Is the psychological abuse in domestic violence similar in scams?

In the past years, since Rosie Beatty became Australian of the Year, there has been much emphasis on Domestic Violence and the toll this takes on many women, as well as programs to combat this.  Regular readers of this blog will know that I see Romance Scams as a form of abuse, but one that in comparison gets very little support or acknowledgement, except when the increasingly disastrous financial figures are published. So how are these forms of abuse similar and different? Analysis has begun on this topic by Dr Cassandra Cross and her colleagues.  

In the commentary on research first published in the British Journal of Criminology in March 2018, by  and her colleague  in their article in The Conversation they explore how different areas of psychological abuse taking place in domestic violence compare to what happens in Romance scams.

Psychological abuse has long been recognised as a central part of domestic violence, along with physical and sexual violence. Despite recent attention to coercive control, we were surprised to learn how little research has been conducted on psychological abuse in the context of domestic violence.

Though mediated by the fact that romance scams are operating mostly from a distance rather than physically, in the home, the researchers still found that there are some parallels, based on categorisations of abuse developed in the 1990s.  I add my commentary based on my experience of scams to the following categorisations.

  • Isolation: encouraging victims to distance themselves from firstly the dating site, then friends and others, in a guise of becoming ‘exclusive’ and ‘serious’.  Whilst these may seem to be positive initially, underlying this is the scammer’s desire to stop others interfering with their ongoing manipulation of the victim.
  • Monopolisation: taking up all available time and keeping track of a person’s movements.  In a scam this includes tracking someone’s online activities, but also calling through all hours of the night and early morning, keeping the victim sleep deprived so they cannot make rational decisions.
  • Degradation: whilst in domestic violence situations this might include physical activity, in the psychological sense it includes “verbal abuse such as name-calling, insults, and questioning the competency of victims.”  When scammers do not get what they want, or when their story is questioned, they can get quite angry, and abusive, and will utilise any mechanism including becoming angry, abusive and utilising guilt to get what they want.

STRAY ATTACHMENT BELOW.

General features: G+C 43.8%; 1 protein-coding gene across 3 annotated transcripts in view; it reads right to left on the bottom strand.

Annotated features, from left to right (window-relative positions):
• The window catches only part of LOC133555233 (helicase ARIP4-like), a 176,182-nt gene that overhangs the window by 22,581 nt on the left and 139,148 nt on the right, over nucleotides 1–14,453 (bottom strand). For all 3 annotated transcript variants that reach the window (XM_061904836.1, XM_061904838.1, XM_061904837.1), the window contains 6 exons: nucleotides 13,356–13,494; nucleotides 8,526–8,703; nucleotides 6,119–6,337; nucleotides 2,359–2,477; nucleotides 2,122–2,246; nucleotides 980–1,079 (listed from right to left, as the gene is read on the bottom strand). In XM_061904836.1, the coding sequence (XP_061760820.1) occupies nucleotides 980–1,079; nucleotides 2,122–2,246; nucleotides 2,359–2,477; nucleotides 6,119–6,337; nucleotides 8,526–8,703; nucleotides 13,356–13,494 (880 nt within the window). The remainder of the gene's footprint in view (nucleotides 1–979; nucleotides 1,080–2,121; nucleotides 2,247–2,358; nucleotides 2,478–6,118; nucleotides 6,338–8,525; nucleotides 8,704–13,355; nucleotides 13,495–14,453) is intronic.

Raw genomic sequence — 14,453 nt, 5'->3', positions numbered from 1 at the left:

• Emotional or interpersonal withdrawal: instances of disappearance can be used by scammers to raise doubt about the stability of a relationship, causing the victim to ‘toe the line’ under threat of cessation of the relationship.  ‘Disappearance” can also be used to generate a heightened sense of danger for the scammer, eliciting protective behaviour, including sending money, from the victim.

The overall psychological and emotional impact of a romance scam can be devastating. Other factors beyond those included in this analysis are:

  • the manipulation of emotions, through lies and promising a dream future, and the grief of this being lost
  • the altered state created by the scammer which leaves the victim confused about what they have done and how it happened
  • adjusting to an often catastrophic change in financial circumstances and future stability due to money lost to the scam
  • The trivialisation and minimisation of scams by authorities that we would normally see as protecting our interests and provide support
  • societal attitudes which blame the victim for what has happened to them, causing shame and guilt.

In undertaking this comparative research, and finding similarities, perhaps the first step is taken in allowing some of the legitimisation of domestic violence as a ‘true’ abuse that we need to fight, to counteract and provide support for victims, to become generalised across to the abuse that takes place in romance scams.   One can only hope so. Understanding the ongoing impacts of romance scams might also provide areas for further research about long-term impacts of domestic violence.

Research on psychological abuse can help us to better understand how victims become entrapped in abusive relationships over time and document the harms from non-physical forms of abuse.

I look forward to further exploration of this topic.







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Jan Marshall

I was the victim of an online romance scam in 2012. I lost over $260k. I share my understanding about what happened, how I recovered and the latest trends

2 thoughts on “Is the psychological abuse in domestic violence similar in scams?”

  1. I am in a very bad financial crisis. I’ve exhausted all possible avenues to get temporary assistance…Are you aware of any organizations that may be able to help me?

    1. Hi Diana, I assume you are asking this because you have been scammed, though you do not say. Many of us, once we realised we have been scammed find ourselves in terrible financial situations and it is devastating I know. Assuming you are in Australia, sorry, there are no organisations that I know of that will help.
      There is, however, free financial services that will help you negotiate with debtors and sort out any debt, such as can be found via Please use these services.
      Also, if you have any superannuation, you may be able to access some of this money on a hardship basis if you meet the criteria.
      Sorry you find yourself in this situation.

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